4–Sight, a quartet of (relatively) young lions who’ve made some modest waves in other groups, nimbly straddles a number of fences — mainstream and contemporary, funk and traditional, acoustic and electric — on its debut recording for N2K. While some may argue that the group has tailored its program to appeal to the commercial radio market, I don’t think that is the case; the music is far too cerebral to serve as such aural wallpaper. In other words, I think that 4–Sight believes in what it is doing. Whether one agrees with that point of view is another matter. Although I couldn’t pick 4–Sight out of a lineup if my life depended on it, I found much of its music worthwhile if not exceedingly inventive. Certainly these are four capable if at times overly enthusiastic musicians (the rhythm section sometimes tends to become too busy, as on the opening track, “Parabola,” and elsewhere). All selections were composed by members of the group with pianist Martin writing (and in two instances co–writing) five, bassist Whitaker contributing four and tenor/soprano Blake two. Again, they are efficient but unremarkable. At least two (Martin’s “In the Flow,” Martin/Hutchinson’s “En Jai Jai”) employ the sort of elemental rock–style rhythms I’ve never been able to warm to. There are five ballads (including three in a row), the most engaging of which is Blake’s “Beyond Yesterday’s Tomorrows.” My favorite tracks are the ones that scamper — Blake’s ”Re: Evaluation” (on which he plays tenor) and Whitaker’s “Love Endures” (with Blake’s soprano sounding at times like Branford Marsalis before the tune simply fades away). An ambitious venture, one that succeeds more often than it fails.
Track listing: Parabola; First Love, Only Love; Sweet; In the Flow; Re: Evalutation; Visions of the Past; Beyond Yesterday’s Tomorrows; Mastery Through Love; Love Endures; Marti; En Jai Jai (63:00).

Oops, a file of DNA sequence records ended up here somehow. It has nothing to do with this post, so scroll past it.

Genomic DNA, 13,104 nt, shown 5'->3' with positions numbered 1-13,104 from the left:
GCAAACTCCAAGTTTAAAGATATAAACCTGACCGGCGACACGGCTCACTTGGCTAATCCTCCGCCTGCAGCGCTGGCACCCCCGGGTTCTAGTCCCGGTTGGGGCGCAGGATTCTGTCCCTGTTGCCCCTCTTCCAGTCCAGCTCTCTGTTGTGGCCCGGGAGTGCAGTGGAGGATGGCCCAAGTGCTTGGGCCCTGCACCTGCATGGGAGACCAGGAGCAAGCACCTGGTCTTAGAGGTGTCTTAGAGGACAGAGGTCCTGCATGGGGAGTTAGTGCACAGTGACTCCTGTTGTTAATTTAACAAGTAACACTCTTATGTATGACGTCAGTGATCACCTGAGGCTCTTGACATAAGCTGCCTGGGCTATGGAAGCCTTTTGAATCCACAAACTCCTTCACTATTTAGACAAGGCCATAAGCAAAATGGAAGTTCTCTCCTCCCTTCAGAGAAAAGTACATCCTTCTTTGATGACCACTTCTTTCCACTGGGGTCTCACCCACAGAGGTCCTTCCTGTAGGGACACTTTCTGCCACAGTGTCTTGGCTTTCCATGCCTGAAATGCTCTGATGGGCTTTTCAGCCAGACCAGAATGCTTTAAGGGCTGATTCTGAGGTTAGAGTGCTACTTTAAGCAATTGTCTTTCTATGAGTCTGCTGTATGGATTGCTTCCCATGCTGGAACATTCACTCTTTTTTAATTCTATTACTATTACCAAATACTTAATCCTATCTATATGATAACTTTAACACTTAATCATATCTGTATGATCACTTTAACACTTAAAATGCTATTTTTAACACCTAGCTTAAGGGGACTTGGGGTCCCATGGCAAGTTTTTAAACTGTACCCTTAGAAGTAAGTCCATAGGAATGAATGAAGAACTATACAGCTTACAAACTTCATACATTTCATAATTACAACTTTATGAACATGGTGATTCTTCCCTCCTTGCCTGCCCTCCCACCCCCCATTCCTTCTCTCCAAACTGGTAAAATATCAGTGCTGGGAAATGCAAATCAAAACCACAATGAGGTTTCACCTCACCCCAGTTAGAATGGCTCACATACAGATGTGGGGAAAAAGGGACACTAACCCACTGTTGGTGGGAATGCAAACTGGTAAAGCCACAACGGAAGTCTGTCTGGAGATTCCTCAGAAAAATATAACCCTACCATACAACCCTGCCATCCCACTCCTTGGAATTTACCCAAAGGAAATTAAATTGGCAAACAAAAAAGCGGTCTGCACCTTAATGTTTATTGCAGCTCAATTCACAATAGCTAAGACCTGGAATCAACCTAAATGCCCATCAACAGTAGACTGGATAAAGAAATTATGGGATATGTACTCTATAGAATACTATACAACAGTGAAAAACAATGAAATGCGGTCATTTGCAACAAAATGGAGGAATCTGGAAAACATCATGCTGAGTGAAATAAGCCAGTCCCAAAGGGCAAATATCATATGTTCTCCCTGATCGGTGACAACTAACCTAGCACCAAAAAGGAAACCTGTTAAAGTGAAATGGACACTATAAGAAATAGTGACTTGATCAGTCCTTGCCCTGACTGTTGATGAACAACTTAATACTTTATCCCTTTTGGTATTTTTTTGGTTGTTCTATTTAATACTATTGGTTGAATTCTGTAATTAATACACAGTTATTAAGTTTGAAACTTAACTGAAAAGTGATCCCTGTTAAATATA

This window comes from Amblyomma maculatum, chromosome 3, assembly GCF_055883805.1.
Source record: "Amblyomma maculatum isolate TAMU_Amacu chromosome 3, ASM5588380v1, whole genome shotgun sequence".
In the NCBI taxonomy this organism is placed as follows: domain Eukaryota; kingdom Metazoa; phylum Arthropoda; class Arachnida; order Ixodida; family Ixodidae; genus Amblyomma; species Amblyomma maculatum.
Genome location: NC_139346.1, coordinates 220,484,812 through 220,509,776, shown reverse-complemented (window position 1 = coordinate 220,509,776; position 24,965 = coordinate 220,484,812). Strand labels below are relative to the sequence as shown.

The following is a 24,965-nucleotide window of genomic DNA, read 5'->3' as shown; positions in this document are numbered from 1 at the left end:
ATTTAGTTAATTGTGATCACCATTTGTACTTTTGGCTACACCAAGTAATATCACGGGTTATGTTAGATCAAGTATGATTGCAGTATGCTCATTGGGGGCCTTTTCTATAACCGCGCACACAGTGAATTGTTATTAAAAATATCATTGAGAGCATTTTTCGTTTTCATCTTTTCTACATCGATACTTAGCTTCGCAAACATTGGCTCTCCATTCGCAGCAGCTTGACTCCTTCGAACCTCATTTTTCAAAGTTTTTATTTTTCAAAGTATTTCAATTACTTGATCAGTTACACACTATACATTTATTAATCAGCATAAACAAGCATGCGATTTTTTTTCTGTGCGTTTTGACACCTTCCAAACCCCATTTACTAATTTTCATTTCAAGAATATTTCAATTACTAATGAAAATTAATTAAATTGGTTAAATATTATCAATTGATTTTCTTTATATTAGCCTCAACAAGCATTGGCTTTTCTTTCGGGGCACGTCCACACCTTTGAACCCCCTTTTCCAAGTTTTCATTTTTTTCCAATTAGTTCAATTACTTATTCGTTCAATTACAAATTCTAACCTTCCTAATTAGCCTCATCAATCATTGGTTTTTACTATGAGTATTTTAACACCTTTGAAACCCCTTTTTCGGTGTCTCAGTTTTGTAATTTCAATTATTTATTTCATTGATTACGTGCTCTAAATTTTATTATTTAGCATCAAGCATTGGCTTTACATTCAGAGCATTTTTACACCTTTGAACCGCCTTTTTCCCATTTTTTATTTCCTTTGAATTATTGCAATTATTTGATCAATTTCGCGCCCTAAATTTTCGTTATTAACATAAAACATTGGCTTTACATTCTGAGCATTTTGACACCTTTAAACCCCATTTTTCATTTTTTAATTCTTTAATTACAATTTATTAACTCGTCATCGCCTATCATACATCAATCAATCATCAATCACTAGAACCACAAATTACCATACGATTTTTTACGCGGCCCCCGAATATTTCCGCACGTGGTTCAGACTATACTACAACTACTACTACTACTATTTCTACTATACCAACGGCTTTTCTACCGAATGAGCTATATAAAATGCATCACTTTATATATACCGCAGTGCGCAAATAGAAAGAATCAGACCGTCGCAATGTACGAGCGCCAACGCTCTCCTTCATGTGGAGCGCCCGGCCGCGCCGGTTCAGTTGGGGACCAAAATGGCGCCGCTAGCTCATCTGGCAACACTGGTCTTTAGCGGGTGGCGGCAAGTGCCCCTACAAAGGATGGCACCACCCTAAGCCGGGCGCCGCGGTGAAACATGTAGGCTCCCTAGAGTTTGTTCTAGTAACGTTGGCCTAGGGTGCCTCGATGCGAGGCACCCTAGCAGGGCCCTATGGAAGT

Ron Blake, tenor, soprano saxophones; Peter Martin, piano, rhodes and clarinet; Rodney Whitaker, bass; Greg Hutchinson, drums.
I was first exposed to jazz in 1961 (at age 10) when I was in a shopping arcade in Southport, England with my parents. I fell in love with the music playing over the PA system; Take Five by the Dave Brubeck Quartet
I was first exposed to jazz in 1961 (at age 10) when I was in a shopping arcade in Southport, England with my parents. I fell in love with the music playing over the PA system; Take Five by the Dave Brubeck Quartet. After going through Rock 'n Roll, the Beatles and Heavy Metal/Hard Rock phases over the next eight or so years, I finally bought my first jazz album; We're All Together Again for the First Time by Dave Brubeck, Paul Desmond and Gerry Mulligan. I was hooked on jazz, and still am 40+ years later.
I moved from England to the USA in 2002, and founded the Brookfield Jazz Society in 2005.
I became editor of the quarterly IAJRC Journalin 2012. The magazine goes to the worldwide membership of the IAJRC (International Association of Jazz Record Collectors) and many major libraries and educational establishments around the world.
As well as being the editor of the IAJRC Journal, I write about jazz and review CDs, vinyl, DVDs and books on jazz.
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